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Clinical and Experimental Otorhinolaryngology > Volume 16(2); 2023 > Article
Kim, Kim, Choi, Lee, Yoo, and Kim: High-Intensity Focused Ultrasound Therapy Versus Coblation for the Treatment of Inferior Turbinate Hypertrophy: A Clinical Trial

Abstract

Objectives

To compare the efficacy and safety of high-intensity focused ultrasound (HIFU) therapy with coblation for the treatment of inferior turbinate hypertrophy (ITH).

Methods

In this randomized controlled clinical trial, 20 patients underwent inferior turbinate surgery, which consisted of either HIFU or coblation therapy. Efficacy, safety, and tolerability were evaluated by subjective symptom scores, acoustic rhinometry, and nasal endoscopy.

Results

The modified nasal obstruction symptom evaluation (NOSE) score and nasal obstruction visual analog scale (NO-VAS) significantly decreased in both groups 12 weeks postoperatively. The between-group differences in the evaluation scores were not statistically significant. On nasal endoscopy, the HIFU patients showed improvements in mucosal swelling sooner than the patients undergoing coblation therapy. Nasal crusting significantly increased in the patients undergoing coblation compared to the patients undergoing HIFU therapy until postoperative week 4. Mucosal preservation was superior in the HIFU patients. Although HIFU was less painful than coblation therapy during the procedure, the difference was not significant (4.9 vs. 6.3, P=0.143). The difference in global satisfaction between the two groups was not statistically significant, although satisfaction was slightly higher among the HIFU patients than among the coblation patients (4.6 vs. 4.1, P=0.393).

Conclusion

HIFU provided results similar to those of coblation therapy for patients with nasal obstruction due to ITH, but HIFU therapy caused less discomfort during the procedure. HIFU therapy appears to be a good noninvasive alternative to the current surgical modalities for ITH.

INTRODUCTION

Inferior turbinate hypertrophy (ITH) is one of the most common causes of chronic nasal obstruction [13]. Since more than 50% of air introduced from the outside forms a constant airflow along the inferior turbinate, an enlarged inferior turbinate leads to increased resistance to airflow and difficulty breathing through the nose. ITH is commonly observed in patients with allergic rhinitis (AR) or septal deviation [4]. Topical corticosteroids, antihistamines, decongestants, and mast cell stabilizers are considered the primary treatments for ITH. However, surgical treatment is often required for patients who are refractory to medical therapy. A variety of surgical techniques, including partial or total turbinectomy, submucosal resection, microdebrider-assisted turbinoplasty, and radiofrequency turbinoplasty, are used to widen the nasal airways in patients with ITH. The severity of complications varies with the increasing extent of invasiveness, and ranges from minor bleeding to marked hemorrhage, synechia, crusting, foul odor, pain, hyposmia, and chronic dryness [5]. Although many studies have compared the various surgical techniques, the optimal treatment has not yet been established [2,4,6,7].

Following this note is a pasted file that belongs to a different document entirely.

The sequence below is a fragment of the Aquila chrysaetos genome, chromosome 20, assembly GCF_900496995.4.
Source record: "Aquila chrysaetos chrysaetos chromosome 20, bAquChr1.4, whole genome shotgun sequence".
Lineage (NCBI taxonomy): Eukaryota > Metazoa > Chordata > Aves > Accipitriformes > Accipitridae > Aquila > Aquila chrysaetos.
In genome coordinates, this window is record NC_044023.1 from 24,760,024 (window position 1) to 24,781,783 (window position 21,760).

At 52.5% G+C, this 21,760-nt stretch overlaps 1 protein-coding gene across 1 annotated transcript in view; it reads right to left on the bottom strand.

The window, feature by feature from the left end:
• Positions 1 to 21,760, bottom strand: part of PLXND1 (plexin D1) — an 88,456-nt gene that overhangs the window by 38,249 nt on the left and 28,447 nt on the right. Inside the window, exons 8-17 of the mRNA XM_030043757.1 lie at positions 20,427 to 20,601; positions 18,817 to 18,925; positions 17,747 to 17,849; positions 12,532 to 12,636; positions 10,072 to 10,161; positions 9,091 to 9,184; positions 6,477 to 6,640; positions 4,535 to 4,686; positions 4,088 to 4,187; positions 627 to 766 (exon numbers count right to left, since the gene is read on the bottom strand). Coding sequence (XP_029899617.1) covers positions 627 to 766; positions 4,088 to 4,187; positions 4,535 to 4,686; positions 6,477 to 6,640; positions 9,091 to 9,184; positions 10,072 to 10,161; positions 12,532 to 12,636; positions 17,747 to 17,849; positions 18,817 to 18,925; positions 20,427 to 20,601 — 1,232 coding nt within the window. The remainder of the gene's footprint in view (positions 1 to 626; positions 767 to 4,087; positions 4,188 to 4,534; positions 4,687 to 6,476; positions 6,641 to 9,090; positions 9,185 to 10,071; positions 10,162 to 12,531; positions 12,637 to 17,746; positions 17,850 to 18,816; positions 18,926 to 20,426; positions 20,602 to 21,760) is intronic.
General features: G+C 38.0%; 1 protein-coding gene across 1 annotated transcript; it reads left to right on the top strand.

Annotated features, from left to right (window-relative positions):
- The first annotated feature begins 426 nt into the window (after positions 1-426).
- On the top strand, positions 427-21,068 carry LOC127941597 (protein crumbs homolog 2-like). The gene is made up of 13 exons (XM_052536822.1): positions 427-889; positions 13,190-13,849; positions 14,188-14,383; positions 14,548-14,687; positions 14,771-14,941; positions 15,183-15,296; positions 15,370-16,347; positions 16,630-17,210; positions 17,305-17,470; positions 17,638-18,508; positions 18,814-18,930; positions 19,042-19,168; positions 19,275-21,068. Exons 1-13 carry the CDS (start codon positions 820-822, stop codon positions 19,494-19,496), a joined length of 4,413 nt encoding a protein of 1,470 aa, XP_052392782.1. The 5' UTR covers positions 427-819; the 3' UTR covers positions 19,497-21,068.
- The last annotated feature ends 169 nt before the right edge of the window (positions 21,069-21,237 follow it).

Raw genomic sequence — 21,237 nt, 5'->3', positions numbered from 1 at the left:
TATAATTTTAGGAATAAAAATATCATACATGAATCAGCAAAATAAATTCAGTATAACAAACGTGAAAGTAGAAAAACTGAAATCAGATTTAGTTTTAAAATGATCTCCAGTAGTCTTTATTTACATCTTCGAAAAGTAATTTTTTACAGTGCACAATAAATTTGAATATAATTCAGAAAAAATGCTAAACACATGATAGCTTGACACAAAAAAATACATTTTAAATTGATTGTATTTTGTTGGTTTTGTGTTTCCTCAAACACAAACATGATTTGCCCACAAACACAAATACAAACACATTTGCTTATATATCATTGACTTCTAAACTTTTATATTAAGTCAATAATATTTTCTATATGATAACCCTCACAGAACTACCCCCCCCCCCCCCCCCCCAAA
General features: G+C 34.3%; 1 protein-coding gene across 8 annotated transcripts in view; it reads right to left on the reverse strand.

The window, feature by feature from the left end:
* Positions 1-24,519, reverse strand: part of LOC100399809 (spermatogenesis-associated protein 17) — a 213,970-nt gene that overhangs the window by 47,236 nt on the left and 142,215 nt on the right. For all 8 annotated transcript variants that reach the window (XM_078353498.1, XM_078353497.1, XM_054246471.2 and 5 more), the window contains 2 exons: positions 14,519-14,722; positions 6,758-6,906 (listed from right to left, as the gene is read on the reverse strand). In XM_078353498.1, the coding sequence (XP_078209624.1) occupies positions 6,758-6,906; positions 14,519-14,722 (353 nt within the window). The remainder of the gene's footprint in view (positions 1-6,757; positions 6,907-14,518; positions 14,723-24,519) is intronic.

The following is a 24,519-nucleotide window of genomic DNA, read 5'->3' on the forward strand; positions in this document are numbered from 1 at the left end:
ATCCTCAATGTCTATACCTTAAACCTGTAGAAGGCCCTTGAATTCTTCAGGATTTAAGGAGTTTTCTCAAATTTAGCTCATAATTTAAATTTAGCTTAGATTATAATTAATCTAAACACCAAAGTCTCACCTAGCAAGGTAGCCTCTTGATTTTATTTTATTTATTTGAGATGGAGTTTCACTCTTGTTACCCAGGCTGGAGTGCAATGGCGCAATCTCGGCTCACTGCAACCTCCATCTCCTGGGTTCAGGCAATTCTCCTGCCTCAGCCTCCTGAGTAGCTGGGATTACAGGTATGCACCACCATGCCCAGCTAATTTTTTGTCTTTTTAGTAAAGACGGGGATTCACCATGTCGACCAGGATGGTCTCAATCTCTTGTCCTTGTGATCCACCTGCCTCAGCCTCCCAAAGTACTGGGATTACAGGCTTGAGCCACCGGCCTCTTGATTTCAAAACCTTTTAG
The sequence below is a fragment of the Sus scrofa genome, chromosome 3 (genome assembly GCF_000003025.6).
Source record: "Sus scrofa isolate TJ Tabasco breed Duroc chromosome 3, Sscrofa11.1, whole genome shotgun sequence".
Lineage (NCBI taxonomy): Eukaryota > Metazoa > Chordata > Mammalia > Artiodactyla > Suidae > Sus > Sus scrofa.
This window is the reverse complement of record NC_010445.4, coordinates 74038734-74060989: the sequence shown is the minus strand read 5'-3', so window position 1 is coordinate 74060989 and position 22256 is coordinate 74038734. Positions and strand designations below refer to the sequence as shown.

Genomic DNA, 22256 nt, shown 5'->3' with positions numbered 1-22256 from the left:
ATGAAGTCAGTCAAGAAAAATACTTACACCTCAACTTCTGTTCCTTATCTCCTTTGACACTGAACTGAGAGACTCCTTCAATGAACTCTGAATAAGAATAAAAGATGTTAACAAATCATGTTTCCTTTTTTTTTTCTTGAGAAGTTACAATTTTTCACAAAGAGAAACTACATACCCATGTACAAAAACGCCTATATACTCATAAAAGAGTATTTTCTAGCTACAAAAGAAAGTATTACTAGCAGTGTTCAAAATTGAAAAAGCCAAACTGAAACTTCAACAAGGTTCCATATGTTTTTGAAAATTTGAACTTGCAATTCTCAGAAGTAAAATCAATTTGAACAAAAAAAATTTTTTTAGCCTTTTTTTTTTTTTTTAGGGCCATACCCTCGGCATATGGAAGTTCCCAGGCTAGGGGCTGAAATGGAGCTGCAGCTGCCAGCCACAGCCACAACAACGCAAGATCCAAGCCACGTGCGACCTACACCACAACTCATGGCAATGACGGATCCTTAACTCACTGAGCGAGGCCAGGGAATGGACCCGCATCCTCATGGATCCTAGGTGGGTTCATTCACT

High-intensity focused ultrasound (HIFU) is a new noninvasive treatment modality that focuses an ultrasound beam on the target tissue in the body and generates high energy, which selectively and rapidly causes coagulation necrosis of the target tissue without damaging adjacent tissues or superficial tissues. HIFU has been recently applied in an increasing number of medical fields, including oncology, urology, ophthalmology, and otorhinolaryngology [8,9]. Several studies have found that HIFU was as effective as first-line drug treatment for symptomatic relief in patients with persistent AR, markedly reducing their nasal symptoms and improving their quality of life [10]. We recently demonstrated the efficacy and safety of HIFU turbinoplasty in an animal model. HIFU turbinoplasty showed no complications, such as bleeding or scar formation, and efficiently reduced the turbinate size in a porcine model. Histological examinations showed decreased glandular structure and increased fibrosis in the HIFU-treated group [11]. However, few studies have compared the efficacy of HIFU therapy and coblation for the treatment of ITH in real-world patients.
We recently developed a new surgical device that uses HIFU for the treatment of ITH. Here, we report our clinical trial of patients with nasal obstruction due to ITH who underwent coblation or HIFU therapy, with the aim of demonstrating that HIFU therapy is not inferior to coblation for the treatment of ITH, along with a comparison of subjective satisfaction and complications between the two methods.

MATERIALS AND METHODS

Study design

This was a prospective, randomized, comparative surgical trial conducted from September 2019 to April 2020. The study recruited patients older than 19 years and younger than 65 years, who visited our outpatient clinic with nasal obstruction (greater than 4 out of 10 on the visual analog scale [VAS]) secondary to ITH and refractory to medical treatment longer than three months. We enrolled not only the AR patients but the patients with nasal obstruction with ITH regardless of atopy status. Patients were excluded if they had marked deviation of the nasal septum, perforated nasal septum, collapsed nasal valve, acute/chronic rhinosinusitis with/without nasal polyps, sinonasal tumor, asthma, previous nasal surgery; or they were receiving systemic corticosteroids or long-acting antihistamines for another systemic disease. Patients using a topical/systemic antihistamine, decongestant, corticosteroid, leukotriene modifier, or topical anticholinergic could participate in the study after 2 weeks of washout period. The patients were assigned according to a 1:1 ratio by a block randomization method into two treatment groups of 10 patients each.